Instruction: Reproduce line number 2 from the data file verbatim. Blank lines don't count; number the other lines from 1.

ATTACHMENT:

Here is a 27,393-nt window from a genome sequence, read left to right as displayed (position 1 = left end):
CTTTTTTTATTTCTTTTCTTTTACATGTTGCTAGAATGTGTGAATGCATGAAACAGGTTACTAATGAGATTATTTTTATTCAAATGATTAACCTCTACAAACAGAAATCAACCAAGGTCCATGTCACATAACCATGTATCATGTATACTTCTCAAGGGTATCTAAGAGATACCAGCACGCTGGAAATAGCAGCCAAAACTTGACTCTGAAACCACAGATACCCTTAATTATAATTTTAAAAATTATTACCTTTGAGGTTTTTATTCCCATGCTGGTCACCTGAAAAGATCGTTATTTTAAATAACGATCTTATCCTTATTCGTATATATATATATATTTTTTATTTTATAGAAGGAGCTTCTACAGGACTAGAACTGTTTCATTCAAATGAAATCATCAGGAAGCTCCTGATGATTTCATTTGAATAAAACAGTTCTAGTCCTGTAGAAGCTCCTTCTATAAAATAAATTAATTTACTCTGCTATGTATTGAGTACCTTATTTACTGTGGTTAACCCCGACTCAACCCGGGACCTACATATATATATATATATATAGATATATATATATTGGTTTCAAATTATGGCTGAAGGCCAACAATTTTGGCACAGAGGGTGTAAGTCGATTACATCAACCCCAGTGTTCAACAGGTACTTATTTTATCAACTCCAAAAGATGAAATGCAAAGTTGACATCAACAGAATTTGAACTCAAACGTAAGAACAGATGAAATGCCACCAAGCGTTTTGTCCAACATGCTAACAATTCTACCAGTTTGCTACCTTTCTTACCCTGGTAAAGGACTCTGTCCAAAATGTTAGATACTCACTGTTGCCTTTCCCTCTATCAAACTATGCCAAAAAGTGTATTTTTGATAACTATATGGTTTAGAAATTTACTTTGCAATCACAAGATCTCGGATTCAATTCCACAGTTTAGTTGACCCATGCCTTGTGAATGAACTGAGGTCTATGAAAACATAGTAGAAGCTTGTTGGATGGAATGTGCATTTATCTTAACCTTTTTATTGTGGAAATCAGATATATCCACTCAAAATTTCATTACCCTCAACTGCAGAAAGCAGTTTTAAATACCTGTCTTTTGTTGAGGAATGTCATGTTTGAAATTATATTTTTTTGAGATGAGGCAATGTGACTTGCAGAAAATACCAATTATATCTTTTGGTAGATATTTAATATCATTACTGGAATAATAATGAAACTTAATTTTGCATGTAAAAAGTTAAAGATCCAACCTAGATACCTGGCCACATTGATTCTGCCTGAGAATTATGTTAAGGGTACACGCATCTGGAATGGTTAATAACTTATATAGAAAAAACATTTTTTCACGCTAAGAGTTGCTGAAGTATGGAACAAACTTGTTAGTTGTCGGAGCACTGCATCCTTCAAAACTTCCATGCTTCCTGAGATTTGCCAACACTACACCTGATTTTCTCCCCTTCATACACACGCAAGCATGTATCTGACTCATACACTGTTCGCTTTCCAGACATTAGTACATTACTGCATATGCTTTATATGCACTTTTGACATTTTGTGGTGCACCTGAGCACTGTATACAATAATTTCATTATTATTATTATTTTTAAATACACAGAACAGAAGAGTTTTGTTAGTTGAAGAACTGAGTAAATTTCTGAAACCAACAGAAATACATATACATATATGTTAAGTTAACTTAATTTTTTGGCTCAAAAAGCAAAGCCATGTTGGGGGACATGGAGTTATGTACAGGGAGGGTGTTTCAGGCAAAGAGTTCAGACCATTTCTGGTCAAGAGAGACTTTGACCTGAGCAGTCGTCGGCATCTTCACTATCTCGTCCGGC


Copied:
CTTTTTTTATTTCTTTTCTTTTACATGTTGCTAGAATGTGTGAATGCATGAAACAGGTTACTAATGAGATTATTTTTATTCAAATGATTAACCTCTACAAACAGAAATCAACCAAGGTCCATGTCACATAACCATGTATCATGTATACTTCTCAAGGGTATCTAAGAGATACCAGCACGCTGGAAATAGCAGCCAAAACTTGACTCTGAAACCACAGATACCCTTAATTATAATTTTAAAAATTATTACCTTTGAGGTTTTTATTCCCATGCTGGTCACCTGAAAAGATCGTTATTTTAAATAACGATCTTATCCTTATTCGTATATATATATATATTTTTTATTTTATAGAAGGAGCTTCTACAGGACTAGAACTGTTTCATTCAAATGAAATCATCAGGAAGCTCCTGATGATTTCATTTGAATAAAACAGTTCTAGTCCTGTAGAAGCTCCTTCTATAAAATAAATTAATTTACTCTGCTATGTATTGAGTACCTTATTTACTGTGGTTAACCCCGACTCAACCCGGGACCTACATATATATATATATATATAGATATATATATATTGGTTTCAAATTATGGCTGAAGGCCAACAATTTTGGCACAGAGGGTGTAAGTCGATTACATCAACCCCAGTGTTCAACAGGTACTTATTTTATCAACTCCAAAAGATGAAATGCAAAGTTGACATCAACAGAATTTGAACTCAAACGTAAGAACAGATGAAATGCCACCAAGCGTTTTGTCCAACATGCTAACAATTCTACCAGTTTGCTACCTTTCTTACCCTGGTAAAGGACTCTGTCCAAAATGTTAGATACTCACTGTTGCCTTTCCCTCTATCAAACTATGCCAAAAAGTGTATTTTTGATAACTATATGGTTTAGAAATTTACTTTGCAATCACAAGATCTCGGATTCAATTCCACAGTTTAGTTGACCCATGCCTTGTGAATGAACTGAGGTCTATGAAAACATAGTAGAAGCTTGTTGGATGGAATGTGCATTTATCTTAACCTTTTTATTGTGGAAATCAGATATATCCACTCAAAATTTCATTACCCTCAACTGCAGAAAGCAGTTTTAAATACCTGTCTTTTGTTGAGGAATGTCATGTTTGAAATTATATTTTTTTGAGATGAGGCAATGTGACTTGCAGAAAATACCAATTATATCTTTTGGTAGATATTTAATATCATTACTGGAATAATAATGAAACTTAATTTTGCATGTAAAAAGTTAAAGATCCAACCTAGATACCTGGCCACATTGATTCTGCCTGAGAATTATGTTAAGGGTACACGCATCTGGAATGGTTAATAACTTATATAGAAAAAACATTTTTTCACGCTAAGAGTTGCTGAAGTATGGAACAAACTTGTTAGTTGTCGGAGCACTGCATCCTTCAAAACTTCCATGCTTCCTGAGATTTGCCAACACTACACCTGATTTTCTCCCCTTCATACACACGCAAGCATGTATCTGACTCATACACTGTTCGCTTTCCAGACATTAGTACATTACTGCATATGCTTTATATGCACTTTTGACATTTTGTGGTGCACCTGAGCACTGTATACAATAATTTCATTATTATTATTATTTTTAAATACACAGAACAGAAGAGTTTTGTTAGTTGAAGAACTGAGTAAATTTCTGAAACCAACAGAAATACATATACATATATGTTAAGTTAACTTAATTTTTTGGCTCAAAAAGCAAAGCCATGTTGGGGGACATGGAGTTATGTACAGGGAGGGTGTTTCAGGCAAAGAGTTCAGACCATTTCTGGTCAAGAGAGACTTTGACCTGAGCAGTCGTCGGCATCTTCACTATCTCGTCCGGC